|Me at age one.|
The path that took me from the first signs of obsessive-compulsive disorder and the accompanying depression when I was a child to the official diagnosis sitting in a psychiatrist’s office when I was 26 is not a straight one.
Though the OCD and depression have affected me most of my life, I remember times when I didn’t obsess about sin, dirt and danger, when I didn’t wash my hands and pray constantly to try to rid myself of that sin, dirt and danger.
I was born in 1963 and grew up in South Central Virginia, in the Piedmont area of the state about an hour from the Blue Ridge Mountains to the west.
My father was a full time farmer when I was born, and my mother was a homemaker. They brought me home from the hospital to two older brothers, one 11 years older and one two years older.
My mother has told stories about how much I slept as a baby and how the doctor told her to wake me up to feed me because I wasn’t gaining weight as I should have.
I don’t believe my mother was deliberately not feeding me enough or was neglecting me. But I do think it was probably a relief to her that I slept a lot and was a low-maintenance baby. She had a lot of other responsibilities to tend to.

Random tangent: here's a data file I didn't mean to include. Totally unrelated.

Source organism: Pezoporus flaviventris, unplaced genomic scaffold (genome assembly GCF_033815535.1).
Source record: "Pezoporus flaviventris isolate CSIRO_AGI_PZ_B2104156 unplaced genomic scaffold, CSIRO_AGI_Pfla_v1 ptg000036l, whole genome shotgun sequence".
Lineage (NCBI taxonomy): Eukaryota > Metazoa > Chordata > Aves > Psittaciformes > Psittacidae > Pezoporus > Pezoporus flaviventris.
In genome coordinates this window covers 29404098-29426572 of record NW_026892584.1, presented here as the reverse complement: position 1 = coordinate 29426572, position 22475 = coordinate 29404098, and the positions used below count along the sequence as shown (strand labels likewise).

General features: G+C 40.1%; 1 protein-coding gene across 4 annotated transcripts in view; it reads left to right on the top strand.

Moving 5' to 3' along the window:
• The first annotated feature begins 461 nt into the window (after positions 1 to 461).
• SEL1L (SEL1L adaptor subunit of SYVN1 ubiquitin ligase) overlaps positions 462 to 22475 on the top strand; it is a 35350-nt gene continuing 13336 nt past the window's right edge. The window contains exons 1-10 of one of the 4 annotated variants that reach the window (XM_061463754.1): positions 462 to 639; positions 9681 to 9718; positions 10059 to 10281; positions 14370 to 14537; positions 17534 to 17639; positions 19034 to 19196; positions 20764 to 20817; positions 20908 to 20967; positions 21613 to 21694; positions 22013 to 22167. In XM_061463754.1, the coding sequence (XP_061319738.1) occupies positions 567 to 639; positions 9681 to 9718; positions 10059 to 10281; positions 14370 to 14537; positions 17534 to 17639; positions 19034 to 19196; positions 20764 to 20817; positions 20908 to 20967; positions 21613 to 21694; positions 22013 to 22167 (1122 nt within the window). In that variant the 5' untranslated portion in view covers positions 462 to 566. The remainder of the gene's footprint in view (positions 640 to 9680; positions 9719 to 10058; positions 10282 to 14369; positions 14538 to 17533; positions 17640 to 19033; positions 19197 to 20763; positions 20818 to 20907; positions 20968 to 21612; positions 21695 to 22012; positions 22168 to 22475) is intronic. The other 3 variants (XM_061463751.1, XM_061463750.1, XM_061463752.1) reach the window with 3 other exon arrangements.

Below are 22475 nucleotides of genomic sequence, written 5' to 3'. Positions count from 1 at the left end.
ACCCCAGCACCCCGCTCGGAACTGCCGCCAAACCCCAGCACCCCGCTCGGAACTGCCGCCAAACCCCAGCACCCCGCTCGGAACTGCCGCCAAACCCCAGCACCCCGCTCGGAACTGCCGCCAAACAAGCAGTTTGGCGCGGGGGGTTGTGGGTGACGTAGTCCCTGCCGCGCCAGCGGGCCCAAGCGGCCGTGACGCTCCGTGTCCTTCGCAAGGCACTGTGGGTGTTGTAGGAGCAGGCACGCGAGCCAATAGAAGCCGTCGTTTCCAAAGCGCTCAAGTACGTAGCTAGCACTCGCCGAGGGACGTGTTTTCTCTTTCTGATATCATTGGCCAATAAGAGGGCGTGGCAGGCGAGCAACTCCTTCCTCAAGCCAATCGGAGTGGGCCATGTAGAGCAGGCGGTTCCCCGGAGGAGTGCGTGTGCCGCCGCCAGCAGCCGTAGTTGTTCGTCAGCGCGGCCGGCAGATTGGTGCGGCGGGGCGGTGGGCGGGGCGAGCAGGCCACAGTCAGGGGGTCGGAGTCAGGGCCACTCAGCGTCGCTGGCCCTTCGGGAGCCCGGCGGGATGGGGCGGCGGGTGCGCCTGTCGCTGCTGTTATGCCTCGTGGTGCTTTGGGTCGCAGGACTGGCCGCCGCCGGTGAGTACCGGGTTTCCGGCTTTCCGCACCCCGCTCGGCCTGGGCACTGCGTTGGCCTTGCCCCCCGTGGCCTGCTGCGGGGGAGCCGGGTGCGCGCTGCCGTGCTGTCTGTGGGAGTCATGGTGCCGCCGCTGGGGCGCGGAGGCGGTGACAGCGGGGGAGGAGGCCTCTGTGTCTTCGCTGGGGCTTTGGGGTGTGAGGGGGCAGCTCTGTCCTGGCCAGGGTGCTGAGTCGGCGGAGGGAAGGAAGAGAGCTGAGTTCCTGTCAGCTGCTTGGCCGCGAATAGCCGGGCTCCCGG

Our farm was a full working farm. We had milk cows, beef cows, pigs and chickens, plus my father raised tobacco. There were animals to care for and crops to tend and things like butter to make and eggs to gather to sell.
One of my earliest memories is watching my mother make butter.
For some reason, I don’t remember her churning the milk from our milk cows, though of course she did. What I remember is what she did with the result of the churning.
I remember her at the kitchen table, holding a golden yellow ball above a glass bowl of water, splashing it and washing it off.
At the same time, she moved her hands quickly, turning the ball and smoothing it.
Then she pushed the ball of butter into the wooden press her father had made. She pushed the butter in tight with a small wooden paddle.
|Inside the butter press.|
The butter pressed up against a flower design inside, and when she pushed the butter out on wax paper, it was round with petals imprinted on top.
I have that butter press now, and it brings back good memories.
Have you ever lived on a farm? Would you like to? What about living on a farm appeals to you? What old way of doing something, like making butter, would you like to try?